Sixty-three year old Hawiyeh Awal is one of them. Eighteen years ago Hawiyeh embarked on a treacherous journey through the desert with her daughter after violence, which claimed the lives of her entire family, and caused severe damages to both of her hands.
"Both of my hands were hit during a gun battle and they were unable to save my small finger on my left hand. My right hand suffered many fractures. After losing my family it was hard to ignore the situation anymore," Awal told Her Blueprint. "The government in Mogadishu wasn't doing anything to protect us and I needed to find safety for me and my daughter."
Relying on middlemen, Hawiyeh was able to survive a four month journey through the desert to finally reach her destination in Libya. For eighteen years, she managed to rebuild her life working as a domestic worker for Libyan families but then the civil war broke out.
When we met, Hawiyeh was sitting outside her makeshift tent with her daughter and grandson as they tried to find a bit of shade from the Tunisian desert's scorching sun. She was sitting on a white bucket that she had turned upside down to function as a temporary chair, while her daughter -- who is in her late twenties -- nibbles at the couscous mixed with onions and tomatoes they were given for lunch.
"I'm scared that I'm going to die in this hot desert," she explains. "I have diabetes and I've lost more than eight kilos since coming here because of the hot weather."
Like many other migrants, refugees, and asylum seekers from Southeast Asia and sub-Saharan Africa, Hawiyeh was once again uprooted from her fairly stable situation and forced to flee to Libya's North African neighbor of Tunisia by bus several months ago.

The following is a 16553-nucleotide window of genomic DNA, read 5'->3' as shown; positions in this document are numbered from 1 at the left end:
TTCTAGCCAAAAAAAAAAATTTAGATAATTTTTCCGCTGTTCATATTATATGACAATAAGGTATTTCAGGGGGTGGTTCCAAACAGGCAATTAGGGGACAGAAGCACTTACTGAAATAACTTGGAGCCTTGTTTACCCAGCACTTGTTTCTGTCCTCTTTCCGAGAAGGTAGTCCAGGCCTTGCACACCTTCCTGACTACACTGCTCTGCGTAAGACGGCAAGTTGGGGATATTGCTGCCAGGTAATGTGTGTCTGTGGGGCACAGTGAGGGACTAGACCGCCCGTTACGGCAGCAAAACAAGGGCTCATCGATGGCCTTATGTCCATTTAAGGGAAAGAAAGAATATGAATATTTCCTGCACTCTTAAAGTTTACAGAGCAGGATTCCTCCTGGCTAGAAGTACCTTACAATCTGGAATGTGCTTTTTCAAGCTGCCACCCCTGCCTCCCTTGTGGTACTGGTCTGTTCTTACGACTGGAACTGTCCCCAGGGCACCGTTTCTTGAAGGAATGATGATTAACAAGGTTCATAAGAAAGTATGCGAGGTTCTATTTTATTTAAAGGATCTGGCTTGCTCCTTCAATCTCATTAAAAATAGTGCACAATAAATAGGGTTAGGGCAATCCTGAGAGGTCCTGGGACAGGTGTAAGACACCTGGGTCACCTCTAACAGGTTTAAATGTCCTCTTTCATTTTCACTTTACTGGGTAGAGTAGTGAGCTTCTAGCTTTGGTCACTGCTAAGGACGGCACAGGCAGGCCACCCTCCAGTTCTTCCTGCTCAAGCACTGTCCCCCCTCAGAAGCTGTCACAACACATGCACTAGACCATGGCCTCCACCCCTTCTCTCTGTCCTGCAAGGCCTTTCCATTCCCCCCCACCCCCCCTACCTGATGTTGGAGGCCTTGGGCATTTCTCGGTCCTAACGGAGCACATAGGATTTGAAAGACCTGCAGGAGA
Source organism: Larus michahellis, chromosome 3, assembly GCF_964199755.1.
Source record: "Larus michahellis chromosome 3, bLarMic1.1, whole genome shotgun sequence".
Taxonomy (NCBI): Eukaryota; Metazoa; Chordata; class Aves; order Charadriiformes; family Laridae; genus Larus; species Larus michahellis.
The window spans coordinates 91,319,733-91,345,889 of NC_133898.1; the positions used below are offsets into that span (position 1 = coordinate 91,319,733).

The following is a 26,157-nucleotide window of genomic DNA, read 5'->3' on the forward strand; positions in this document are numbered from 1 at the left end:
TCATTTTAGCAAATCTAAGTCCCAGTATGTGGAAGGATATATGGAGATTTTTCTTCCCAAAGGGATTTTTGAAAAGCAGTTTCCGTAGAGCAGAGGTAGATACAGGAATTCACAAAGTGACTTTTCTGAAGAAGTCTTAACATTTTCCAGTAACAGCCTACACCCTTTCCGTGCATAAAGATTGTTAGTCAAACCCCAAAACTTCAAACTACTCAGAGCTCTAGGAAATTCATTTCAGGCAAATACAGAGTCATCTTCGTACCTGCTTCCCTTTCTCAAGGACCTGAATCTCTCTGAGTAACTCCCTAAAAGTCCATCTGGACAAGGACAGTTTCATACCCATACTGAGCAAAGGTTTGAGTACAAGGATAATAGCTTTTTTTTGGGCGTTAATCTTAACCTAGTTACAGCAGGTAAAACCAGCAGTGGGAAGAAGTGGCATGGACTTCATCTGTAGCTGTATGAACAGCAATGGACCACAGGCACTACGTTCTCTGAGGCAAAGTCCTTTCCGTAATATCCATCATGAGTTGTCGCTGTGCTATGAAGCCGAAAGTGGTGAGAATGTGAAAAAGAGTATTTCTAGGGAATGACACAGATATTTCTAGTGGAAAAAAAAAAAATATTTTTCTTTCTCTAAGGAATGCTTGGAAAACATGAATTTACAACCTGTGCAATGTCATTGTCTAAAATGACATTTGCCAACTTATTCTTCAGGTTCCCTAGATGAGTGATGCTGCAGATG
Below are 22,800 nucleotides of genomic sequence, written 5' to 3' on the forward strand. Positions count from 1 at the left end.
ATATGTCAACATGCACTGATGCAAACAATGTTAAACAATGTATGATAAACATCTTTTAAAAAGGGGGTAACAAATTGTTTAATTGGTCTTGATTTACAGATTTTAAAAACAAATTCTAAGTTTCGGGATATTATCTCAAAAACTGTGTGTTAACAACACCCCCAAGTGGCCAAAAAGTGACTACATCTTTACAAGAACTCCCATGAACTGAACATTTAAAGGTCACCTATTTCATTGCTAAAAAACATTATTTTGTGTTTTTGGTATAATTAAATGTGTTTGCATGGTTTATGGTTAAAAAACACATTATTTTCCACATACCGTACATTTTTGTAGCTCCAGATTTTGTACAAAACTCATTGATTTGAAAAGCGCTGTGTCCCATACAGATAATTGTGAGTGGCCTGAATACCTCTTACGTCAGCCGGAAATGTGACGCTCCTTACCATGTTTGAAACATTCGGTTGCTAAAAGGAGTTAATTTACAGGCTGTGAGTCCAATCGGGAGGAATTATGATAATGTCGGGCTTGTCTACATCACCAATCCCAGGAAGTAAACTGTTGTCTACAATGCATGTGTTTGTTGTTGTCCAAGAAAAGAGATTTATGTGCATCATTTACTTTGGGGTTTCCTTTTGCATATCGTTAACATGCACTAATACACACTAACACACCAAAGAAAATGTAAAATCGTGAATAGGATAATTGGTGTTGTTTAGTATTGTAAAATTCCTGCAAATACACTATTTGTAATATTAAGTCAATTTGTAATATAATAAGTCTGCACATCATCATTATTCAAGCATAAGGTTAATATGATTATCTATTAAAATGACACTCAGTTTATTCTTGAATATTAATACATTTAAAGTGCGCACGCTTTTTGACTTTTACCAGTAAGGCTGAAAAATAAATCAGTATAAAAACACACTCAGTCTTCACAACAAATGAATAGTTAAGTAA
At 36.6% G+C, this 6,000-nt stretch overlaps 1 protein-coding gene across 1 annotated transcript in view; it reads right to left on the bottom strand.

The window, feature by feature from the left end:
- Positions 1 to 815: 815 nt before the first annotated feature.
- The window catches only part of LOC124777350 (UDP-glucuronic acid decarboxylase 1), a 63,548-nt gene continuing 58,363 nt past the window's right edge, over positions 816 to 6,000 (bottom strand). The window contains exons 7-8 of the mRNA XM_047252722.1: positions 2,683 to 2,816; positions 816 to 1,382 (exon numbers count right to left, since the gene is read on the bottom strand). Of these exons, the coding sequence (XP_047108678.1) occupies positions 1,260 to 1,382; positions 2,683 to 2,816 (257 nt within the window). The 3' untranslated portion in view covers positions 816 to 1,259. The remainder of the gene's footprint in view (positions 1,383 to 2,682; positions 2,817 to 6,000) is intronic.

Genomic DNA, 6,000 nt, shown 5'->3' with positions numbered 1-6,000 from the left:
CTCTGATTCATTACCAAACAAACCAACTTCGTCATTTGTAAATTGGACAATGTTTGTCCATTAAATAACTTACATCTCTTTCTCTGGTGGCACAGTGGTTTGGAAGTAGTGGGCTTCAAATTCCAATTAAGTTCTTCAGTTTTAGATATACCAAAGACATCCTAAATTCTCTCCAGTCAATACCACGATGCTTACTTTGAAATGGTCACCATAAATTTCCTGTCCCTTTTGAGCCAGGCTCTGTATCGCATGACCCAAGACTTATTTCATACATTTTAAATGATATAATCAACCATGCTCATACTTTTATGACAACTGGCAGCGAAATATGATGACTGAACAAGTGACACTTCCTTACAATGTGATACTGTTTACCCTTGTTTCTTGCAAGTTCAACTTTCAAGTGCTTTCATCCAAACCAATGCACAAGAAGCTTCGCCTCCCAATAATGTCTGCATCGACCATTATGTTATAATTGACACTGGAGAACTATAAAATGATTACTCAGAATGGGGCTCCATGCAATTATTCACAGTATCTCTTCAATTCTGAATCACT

"The situation was getting really bad. Many families were being held up at gunpoint in their homes and robbed," Hawiyeh adds. "I started to worry for my daughter because she is without a husband and emotionally I just couldn't bear going through another war."
Tens of thousands of individuals have crossed Ras Ajdir border crossing to the under-equipped and under-staffed Shousha refugee camp in Tunisia with what little belongings they manage to salvage. For many, Libya was a relatively stable economy where one could find modest work or flee political violence due to Muammar Gaddafi's Pan African stance in the 1990's, which opened the country's borders.
Now many just wait for another border to open.
"My daughter and I can't bear the situation in this camp anymore because all we do is sit and wait. We're just hoping to be resettled in a safe place where I can find medical treatment because here we must first get approval from the Tunisian military in order to access any kind of healthcare," Hawiyeh adds. "The problem is that the West decided to bomb Libya in order to protect people but also decided to close their borders so no one is interested in protecting us. We're trapped here."